Book overview: Last Chance

A structured overview of a recent but pre-war book on geopolitics by Gregor Schöllgen and Gerhard Schröder.

Version française / Deutsche Version


Note on the republication

Some books on geopolitics are prescient. Others are promptly refuted by real world events. In the case of Last Chance, it will seem to many that we are dealing with the second category of books on geopolitics.

What happens with the ideas of a refuted book? If they weren't mere exercises in wishful thinking in the first place, they go underground and wait for better circumstances. We see this happening all the time in the Great Game, or Game of Nations as others have called it. It will continue as long as people study history and read maps.

Basic information

Title: Letzte Chance: Warum wir jetzt eine neue Weltordnung brauchen
Translation of the title: Last chance: why we now need a new world order
Authors: Gregor Schöllgen [1952- ] Gerhard Schröder [1944- ]
Date of publication: 25 January 2021
Publisher: Deutsche Verlags-Anstalt
Language: German
Pages: 257
Index: names and abbreviations
Bibliography: none, no sources given
Timelines: none
Graphics: none

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Author information

Gerhard Schröder

Gerhard Schröder chairs the supervisory boards of Rosneft and Nord Stream AG and has his own podcast, Die Agenda (the agenda), launched in the spring of 2020. Supported by a Socialist and Green coalition, he was Chancellor of Germany from 1998 to 2005. He became an international consultant and lobbyist after 2005, with close ties to Vladimir Putin. He currently resides in Russia and is embroiled in a legal dispute with the SPD over permanent privileges attached to his previous chancellorship.

Gregor Schöllgen

Gregor Schöllgen is a prominent academic historian whose research and teaching focuses on German foreign policy. He taught history to diplomats in training at the German Foreign Ministry. He wrote numerous popular biographies of German politicians (including Gerhard Schröder) and entrepreneurs and has long been a proponent of a more assertive German foreign policy.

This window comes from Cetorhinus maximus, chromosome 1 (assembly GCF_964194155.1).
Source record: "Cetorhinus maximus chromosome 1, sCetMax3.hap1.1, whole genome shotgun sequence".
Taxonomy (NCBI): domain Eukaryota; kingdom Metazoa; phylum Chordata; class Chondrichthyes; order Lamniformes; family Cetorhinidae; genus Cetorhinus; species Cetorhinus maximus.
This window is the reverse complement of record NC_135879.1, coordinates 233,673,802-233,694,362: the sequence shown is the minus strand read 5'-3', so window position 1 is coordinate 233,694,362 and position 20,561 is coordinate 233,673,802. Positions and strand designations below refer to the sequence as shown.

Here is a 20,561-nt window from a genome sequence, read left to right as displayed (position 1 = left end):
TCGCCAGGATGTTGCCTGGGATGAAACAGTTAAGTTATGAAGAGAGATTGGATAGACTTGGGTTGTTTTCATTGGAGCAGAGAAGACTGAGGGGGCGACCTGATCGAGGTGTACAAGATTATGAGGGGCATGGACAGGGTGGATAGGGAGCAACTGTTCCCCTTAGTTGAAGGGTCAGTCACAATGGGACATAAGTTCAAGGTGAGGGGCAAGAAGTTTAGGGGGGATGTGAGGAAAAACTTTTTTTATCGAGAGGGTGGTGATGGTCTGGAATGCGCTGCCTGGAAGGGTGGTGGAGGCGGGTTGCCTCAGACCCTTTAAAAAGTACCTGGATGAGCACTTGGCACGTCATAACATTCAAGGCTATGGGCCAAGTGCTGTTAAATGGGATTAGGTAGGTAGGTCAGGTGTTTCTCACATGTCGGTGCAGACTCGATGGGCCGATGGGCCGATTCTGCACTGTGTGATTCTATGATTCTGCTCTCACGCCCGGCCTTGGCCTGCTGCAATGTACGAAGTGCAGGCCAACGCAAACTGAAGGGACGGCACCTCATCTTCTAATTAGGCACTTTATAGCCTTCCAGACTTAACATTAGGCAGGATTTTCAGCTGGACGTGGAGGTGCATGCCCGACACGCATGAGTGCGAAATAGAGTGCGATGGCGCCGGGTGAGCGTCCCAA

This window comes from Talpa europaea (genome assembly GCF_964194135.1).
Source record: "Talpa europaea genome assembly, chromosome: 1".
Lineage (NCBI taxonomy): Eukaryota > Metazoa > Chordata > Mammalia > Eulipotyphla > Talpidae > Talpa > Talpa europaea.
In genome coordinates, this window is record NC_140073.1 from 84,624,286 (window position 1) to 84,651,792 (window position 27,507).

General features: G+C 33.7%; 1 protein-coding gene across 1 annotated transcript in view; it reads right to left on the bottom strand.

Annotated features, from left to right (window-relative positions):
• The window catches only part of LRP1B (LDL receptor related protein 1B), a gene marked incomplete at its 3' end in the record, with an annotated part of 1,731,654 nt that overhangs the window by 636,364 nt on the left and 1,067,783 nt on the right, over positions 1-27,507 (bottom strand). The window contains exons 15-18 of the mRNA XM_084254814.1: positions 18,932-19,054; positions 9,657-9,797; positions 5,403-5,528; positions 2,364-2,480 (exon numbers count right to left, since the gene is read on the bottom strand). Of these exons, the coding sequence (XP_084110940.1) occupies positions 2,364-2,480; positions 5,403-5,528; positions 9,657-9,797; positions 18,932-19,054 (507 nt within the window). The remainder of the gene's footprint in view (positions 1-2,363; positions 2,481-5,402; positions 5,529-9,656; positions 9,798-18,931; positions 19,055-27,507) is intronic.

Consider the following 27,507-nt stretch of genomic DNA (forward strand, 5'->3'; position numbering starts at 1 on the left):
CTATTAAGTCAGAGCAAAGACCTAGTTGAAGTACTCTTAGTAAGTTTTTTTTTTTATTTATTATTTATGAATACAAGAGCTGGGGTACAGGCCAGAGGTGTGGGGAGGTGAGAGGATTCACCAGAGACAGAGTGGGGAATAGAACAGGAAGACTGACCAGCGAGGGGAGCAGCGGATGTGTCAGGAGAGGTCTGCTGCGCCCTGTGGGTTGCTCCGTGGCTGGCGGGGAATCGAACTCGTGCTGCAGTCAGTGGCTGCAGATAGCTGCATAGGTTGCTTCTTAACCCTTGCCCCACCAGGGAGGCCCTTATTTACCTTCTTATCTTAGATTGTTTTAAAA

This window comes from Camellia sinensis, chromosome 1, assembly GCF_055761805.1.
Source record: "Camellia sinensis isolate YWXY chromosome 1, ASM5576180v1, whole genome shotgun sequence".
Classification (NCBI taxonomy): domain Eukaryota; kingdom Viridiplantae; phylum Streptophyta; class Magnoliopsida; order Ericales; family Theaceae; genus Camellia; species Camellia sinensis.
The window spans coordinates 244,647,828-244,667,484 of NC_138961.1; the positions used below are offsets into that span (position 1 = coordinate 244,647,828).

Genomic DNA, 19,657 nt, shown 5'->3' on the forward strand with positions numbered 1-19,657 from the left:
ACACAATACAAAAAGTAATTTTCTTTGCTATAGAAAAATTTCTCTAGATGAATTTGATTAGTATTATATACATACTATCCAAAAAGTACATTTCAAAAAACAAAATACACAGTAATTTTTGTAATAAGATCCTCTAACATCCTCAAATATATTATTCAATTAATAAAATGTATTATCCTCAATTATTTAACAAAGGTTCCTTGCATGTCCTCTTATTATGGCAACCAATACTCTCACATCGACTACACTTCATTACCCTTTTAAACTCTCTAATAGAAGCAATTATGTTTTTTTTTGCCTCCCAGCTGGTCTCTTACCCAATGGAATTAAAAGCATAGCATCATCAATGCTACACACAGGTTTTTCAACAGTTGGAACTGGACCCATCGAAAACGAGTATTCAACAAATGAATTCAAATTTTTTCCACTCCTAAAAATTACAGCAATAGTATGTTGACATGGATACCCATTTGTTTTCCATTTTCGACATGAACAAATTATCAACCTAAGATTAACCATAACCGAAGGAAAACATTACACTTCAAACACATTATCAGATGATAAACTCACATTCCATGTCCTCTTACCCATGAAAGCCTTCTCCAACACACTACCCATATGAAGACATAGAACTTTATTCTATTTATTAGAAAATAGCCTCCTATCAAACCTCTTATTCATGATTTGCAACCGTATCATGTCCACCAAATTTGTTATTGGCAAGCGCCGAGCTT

Main idea: the West is geopolitically dead and Europe needs a post-NATO army

Systemic risk narrative: NATO & Western arrogance are bad for Europe

Although the West remains for now an island of stability in an increasingly unstable world, the international alliance between the USA and Europe that forms its core has become a dysfunctional system incompatible with European political stability and economic growth. This situation stems from the unilateralism of the USA within the NATO alliance, and from insufficiencies of the political compromise on which upon the EU rests.

Within Europe, the cohesion that supports Western-centric institutions is based on a false narrative according to which 1) Russia poses a fundamental systemic risk and the Cold War has resumed 2) non-Western sovereign powers require humanitarian moral education and disciplinary pressuring. Post-1991 NATO expansion and humanitarian arrogance towards non-Western sovereign powers generate in turn responses that guardians of the Western-centric status quo wrongly interpret as confirmations of their narrative. Europeans are thus in danger of being trapped in a vicious feedback loop that reinforces both their false sense of moral superiority and their poor grasp of geopolitical realities. The West hast lost its credibility and this constitutes a major factor of systemic risk for Europe.